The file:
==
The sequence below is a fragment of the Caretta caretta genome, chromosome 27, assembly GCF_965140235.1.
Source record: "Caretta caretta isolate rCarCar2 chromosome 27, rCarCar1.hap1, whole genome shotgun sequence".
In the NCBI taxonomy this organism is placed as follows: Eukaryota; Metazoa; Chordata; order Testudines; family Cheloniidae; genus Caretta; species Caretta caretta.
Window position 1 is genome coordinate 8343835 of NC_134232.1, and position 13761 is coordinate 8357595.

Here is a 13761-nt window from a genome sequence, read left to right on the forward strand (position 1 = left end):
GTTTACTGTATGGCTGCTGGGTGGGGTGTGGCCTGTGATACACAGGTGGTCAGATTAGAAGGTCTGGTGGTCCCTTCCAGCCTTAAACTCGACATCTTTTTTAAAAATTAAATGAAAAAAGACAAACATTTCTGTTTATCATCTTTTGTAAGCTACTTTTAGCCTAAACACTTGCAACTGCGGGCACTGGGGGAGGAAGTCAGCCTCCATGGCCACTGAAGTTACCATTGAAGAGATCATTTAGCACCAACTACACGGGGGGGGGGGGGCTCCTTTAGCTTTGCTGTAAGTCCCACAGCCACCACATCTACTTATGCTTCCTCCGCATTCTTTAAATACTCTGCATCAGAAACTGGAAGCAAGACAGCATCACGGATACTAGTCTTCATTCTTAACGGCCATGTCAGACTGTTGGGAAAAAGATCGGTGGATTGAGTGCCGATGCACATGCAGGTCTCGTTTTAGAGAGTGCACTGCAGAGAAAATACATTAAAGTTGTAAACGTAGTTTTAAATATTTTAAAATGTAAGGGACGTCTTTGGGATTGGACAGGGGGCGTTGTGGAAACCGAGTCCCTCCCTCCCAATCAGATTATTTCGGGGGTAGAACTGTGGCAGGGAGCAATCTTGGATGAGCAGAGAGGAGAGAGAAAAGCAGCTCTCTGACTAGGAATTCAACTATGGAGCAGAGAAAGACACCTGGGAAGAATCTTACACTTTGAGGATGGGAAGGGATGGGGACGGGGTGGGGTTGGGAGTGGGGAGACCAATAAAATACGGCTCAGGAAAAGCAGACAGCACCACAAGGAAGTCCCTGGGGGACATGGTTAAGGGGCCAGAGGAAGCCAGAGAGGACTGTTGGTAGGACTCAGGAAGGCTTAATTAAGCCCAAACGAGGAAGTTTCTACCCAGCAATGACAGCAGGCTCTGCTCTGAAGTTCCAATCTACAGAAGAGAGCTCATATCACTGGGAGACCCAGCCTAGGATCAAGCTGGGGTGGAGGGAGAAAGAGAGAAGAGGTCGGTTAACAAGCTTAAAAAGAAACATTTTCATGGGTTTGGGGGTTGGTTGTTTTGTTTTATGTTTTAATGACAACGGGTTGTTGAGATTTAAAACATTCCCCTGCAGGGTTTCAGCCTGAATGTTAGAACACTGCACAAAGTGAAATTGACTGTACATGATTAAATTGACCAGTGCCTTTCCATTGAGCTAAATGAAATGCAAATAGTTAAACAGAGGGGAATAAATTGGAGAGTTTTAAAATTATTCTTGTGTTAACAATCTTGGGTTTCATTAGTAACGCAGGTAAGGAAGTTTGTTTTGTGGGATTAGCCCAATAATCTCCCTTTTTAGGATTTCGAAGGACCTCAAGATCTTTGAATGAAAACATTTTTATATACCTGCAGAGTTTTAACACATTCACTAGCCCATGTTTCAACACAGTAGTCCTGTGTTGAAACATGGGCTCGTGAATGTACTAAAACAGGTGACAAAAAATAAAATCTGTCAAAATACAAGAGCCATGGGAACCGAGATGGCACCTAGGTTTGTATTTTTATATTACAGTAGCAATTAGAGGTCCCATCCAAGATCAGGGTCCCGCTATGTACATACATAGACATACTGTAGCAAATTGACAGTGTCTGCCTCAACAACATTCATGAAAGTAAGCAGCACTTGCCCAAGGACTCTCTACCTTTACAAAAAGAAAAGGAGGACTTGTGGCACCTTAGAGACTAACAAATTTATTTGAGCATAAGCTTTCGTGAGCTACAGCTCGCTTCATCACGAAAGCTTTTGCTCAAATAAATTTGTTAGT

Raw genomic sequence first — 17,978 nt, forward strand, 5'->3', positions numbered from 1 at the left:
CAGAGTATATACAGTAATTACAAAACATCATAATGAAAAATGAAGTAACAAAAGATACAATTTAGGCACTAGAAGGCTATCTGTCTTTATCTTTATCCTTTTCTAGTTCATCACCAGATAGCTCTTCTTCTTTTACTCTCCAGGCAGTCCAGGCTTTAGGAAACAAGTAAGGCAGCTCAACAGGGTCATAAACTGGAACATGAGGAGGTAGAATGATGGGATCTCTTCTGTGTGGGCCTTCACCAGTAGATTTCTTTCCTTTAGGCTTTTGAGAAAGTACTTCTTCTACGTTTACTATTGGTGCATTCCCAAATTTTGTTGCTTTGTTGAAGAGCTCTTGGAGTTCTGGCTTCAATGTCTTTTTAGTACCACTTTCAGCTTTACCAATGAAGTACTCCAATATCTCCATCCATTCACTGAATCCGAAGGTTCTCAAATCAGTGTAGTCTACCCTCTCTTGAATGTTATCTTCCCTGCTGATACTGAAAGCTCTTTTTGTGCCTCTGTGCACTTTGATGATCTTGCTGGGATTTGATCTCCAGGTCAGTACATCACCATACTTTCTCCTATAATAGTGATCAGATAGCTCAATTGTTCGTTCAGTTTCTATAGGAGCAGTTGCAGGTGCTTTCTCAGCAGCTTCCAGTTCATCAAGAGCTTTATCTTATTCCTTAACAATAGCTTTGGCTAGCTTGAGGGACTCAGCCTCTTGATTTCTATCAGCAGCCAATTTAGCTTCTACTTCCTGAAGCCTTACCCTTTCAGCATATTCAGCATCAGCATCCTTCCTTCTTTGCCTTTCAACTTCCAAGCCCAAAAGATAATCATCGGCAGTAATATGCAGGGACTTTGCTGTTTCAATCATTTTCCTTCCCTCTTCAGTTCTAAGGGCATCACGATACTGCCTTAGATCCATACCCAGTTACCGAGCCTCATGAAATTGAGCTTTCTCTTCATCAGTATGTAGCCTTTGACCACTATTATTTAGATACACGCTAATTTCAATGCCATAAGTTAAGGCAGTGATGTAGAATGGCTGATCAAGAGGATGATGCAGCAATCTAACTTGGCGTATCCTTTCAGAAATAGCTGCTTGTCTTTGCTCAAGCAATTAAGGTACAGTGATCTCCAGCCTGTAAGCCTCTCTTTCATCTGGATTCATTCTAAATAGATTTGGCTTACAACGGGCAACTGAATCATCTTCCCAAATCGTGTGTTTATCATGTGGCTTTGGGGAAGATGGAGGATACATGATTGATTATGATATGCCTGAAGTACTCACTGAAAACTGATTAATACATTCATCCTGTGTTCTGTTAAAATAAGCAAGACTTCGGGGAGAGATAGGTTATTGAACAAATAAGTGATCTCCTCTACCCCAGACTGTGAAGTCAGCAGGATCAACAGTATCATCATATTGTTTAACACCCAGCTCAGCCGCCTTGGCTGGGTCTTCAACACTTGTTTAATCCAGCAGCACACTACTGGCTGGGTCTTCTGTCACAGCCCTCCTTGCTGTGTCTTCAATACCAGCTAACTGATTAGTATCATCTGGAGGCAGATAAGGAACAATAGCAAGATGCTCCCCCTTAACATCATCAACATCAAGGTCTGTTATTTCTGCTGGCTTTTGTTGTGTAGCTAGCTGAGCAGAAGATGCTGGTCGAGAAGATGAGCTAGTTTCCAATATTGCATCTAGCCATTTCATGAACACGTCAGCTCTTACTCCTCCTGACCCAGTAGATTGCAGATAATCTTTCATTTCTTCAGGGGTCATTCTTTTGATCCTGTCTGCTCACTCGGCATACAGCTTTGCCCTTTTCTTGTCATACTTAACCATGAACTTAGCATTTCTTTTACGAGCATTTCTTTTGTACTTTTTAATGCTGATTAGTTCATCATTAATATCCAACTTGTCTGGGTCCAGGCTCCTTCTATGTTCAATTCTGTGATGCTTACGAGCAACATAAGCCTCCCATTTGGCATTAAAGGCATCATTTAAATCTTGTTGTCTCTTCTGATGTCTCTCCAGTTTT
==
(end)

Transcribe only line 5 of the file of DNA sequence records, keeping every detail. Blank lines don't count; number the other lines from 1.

Here is a 13761-nt window from a genome sequence, read left to right on the forward strand (position 1 = left end):